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Year : 1982  |  Volume : 30  |  Issue : 4  |  Page : 279-280

Anteropositioning of the inferior oblique muscle

Dept. of Ophthalmology, WVU Medical Center, Morgantown, WV 26506 +St. Peter's Hospilal, Chertsey, Surrey, England, United Kingdom

Correspondence Address:
V K Raju
Dept. of Ophthalmology, WVU Medical Center, Morgantown, WV 26506, England
United Kingdom
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Source of Support: None, Conflict of Interest: None

PMID: 7166405

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How to cite this article:
Raju V K, Rao I V. Anteropositioning of the inferior oblique muscle. Indian J Ophthalmol 1982;30:279-80

How to cite this URL:
Raju V K, Rao I V. Anteropositioning of the inferior oblique muscle. Indian J Ophthalmol [serial online] 1982 [cited 2020 Jul 6];30:279-80. Available from: http://www.ijo.in/text.asp?1982/30/4/279/29449

A considerable division exists regarding the most effective technique for weakening the overacting inferior oblique muscle. The literature abounds with references either advocating or discouraging the three most comnonly accepted surgical techniques, inferior oblique myectomy, recession, and disin­sertion, Duane, as quoted by White[1], popular­ized myotomy of the inferior oblique muscle at its origin. Recession of this muscle became an accepted alternative surgical technique during the 1950's. The disinsertion technique has been thoroughly described by White and Brown[2]. Costenbader and Kertesz[3] compared all these techniques and concluded that disinsertion is less complicated than the other methods and nearly as effective in eliminating overaction of the inferior oblique muscle. Parks[4] held that recession is the most effective procedure; and myectomy between its origin and inferior rectus is the least effective. Parks also stated that the greater the degree of inferior obligue muscle overaction the less effective are any of these weakening procedures.

Still another surgical procedure exists for weakening the overacting inferior oblique muscle that has received little attention, according to the literature. This technique, known as anteropositioning of the inferior oblique muscle, was described by Gobin[5] in 1964. The authors applied this technique and found it to be both simple and effective. Anter­opositioning of this muscle means a displace­ment of the bulbar insertion of the muscle towards the equator of the eye. This enlarges the angle between the muscle and the optic axis, resulting in an extorsion and decreased vertical action. Gobin's descrip­tion of this procedure is as follows: "--.in the lower temporal quadrant an incision is made through the conjunctiva and Tenon's capsule. The oblique muscle is picked up with a muscle hook and gripped at the tip of its insertion. Then a suture is placed at the equator of the globe just between the lateral and the inferior recti. After the suture has been placed the anterior part of the muscle insertion is cut along the sclera and the posterior part perpendicular to it, (i.e right across the muscle fibers). Thus the scissors do not follow the curvature of he eyeball, avoiding the posterior pole with its blood vessels. It is very important that no connections should remain between the inferior oblique and the sclera, otherwise elevation in adduction will persist. Finally, the suture, which is already attached to the sclera, is put through the anter­ior tip of the muscle and :tied. The posterior part of the muscle is left free. -It adjusts itself against the globe and is kept in its place by Tenon's capsule.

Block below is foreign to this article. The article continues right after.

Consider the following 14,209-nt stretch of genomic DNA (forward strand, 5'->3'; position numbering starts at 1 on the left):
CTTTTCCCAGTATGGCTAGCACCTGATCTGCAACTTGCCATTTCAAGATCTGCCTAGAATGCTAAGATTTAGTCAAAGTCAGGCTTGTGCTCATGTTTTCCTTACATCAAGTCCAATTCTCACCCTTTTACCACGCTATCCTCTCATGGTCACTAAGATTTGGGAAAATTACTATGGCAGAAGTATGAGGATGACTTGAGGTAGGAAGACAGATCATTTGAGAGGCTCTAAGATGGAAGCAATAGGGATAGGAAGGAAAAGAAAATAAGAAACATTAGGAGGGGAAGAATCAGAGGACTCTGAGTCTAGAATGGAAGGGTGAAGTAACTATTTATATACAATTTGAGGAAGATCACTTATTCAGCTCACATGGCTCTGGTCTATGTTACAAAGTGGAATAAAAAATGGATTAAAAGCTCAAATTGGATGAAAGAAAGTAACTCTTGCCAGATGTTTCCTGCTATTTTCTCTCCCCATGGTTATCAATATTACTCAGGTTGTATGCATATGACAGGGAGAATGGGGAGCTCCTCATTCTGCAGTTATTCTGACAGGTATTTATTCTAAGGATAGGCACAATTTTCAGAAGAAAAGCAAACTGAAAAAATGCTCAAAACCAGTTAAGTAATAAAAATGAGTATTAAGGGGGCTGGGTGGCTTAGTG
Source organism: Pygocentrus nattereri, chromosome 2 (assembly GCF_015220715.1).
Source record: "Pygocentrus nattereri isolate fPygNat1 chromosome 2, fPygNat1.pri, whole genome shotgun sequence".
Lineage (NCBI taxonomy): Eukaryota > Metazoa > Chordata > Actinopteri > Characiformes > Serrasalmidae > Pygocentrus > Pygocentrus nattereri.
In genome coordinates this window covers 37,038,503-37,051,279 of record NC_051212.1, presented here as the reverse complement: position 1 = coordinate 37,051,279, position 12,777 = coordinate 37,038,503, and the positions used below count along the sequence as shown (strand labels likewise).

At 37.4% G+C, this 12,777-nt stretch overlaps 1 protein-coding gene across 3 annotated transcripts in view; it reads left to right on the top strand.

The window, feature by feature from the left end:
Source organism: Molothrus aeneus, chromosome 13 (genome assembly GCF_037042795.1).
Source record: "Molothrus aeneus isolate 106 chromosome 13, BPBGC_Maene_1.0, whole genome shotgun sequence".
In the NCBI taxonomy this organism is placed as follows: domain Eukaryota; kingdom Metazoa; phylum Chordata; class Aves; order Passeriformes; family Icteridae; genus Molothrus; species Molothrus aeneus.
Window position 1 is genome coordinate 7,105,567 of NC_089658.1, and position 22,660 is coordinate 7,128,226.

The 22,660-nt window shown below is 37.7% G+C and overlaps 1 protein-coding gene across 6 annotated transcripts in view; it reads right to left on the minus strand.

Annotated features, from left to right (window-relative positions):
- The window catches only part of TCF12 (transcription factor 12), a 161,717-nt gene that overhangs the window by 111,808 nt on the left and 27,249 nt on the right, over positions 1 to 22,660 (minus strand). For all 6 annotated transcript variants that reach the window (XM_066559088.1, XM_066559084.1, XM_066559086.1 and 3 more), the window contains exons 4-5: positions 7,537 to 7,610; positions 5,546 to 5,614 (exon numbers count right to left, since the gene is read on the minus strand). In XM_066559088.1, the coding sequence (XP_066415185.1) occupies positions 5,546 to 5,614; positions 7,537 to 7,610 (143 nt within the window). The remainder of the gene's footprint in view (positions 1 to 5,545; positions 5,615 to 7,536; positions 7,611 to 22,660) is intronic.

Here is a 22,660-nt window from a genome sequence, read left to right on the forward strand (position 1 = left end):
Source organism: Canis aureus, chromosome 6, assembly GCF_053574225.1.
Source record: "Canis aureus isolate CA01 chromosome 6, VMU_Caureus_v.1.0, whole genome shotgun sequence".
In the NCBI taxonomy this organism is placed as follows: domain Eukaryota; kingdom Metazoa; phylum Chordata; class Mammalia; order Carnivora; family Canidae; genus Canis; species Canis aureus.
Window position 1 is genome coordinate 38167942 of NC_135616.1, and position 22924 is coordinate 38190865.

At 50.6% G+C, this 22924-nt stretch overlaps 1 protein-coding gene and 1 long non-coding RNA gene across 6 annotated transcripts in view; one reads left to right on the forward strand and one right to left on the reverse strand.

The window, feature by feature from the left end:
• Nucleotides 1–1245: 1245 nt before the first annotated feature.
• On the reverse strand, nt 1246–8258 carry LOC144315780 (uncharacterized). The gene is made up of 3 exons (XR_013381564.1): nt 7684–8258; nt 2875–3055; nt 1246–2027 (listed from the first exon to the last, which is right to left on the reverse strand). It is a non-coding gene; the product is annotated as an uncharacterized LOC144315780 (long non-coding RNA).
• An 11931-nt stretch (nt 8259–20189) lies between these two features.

Materials and methods Top

Forty-eight cases of inferior oblique overa­ction (unilateral or bilateral) are included in this study. In 25 cases anteropositioning of the inferior oblique muscle is performed in the remaining 23 cases underwent the recession procedure. The postoperative follow-up period ranged from one year to two and one-half years. Thirty-seven of these cases, or 78%, also had surgery for esotropia along with the inferior oblique weakening procedure.

  Observations Top

Although there existed varying degrees o. overaction preoperatively, both surgical techni . ques (i. e. anteropositioning of the inferior oblique muscle and recession) were equally effective in eliminating the overaction of this muscle. However the former technique was much simpler to perform.

Twenty of the cases, or 80% involving the anteropositioning technique had excellent results with no residual overaction of the inferior oblique muscles. Eighteen of the cases, or 78%, undergoing the recession techni­que also had excellent postoperative results.

  Summary Top

Anteropositioning of the inferior oblique muscle is a simple and effective procedure in eliminating the overaction of this muscle. In the present study, anteropositioning was found to be just as effective as the recession tech­nique, but much simpler to perform.

  References Top

White, J. W., 1943, Arch. of Ophthal mol 29: 1033.  Back to cited text no. 1
White, J. W. and Brown, H. W., 1939., Arch of Ophthalmol., 21:999  Back to cited text no. 2
Costenbader, F. D., Kcrtesz E., 1964, Amer. J. Ophthalmol, 57, 276  Back to cited text no. 3
Parks, M. N., 1972, Amer. •J. Ophthalmol 73: 107.  Back to cited text no. 4
Gobin, M. H., 1964, Ophthalmologica (Basel) 148:325.  Back to cited text no. 5


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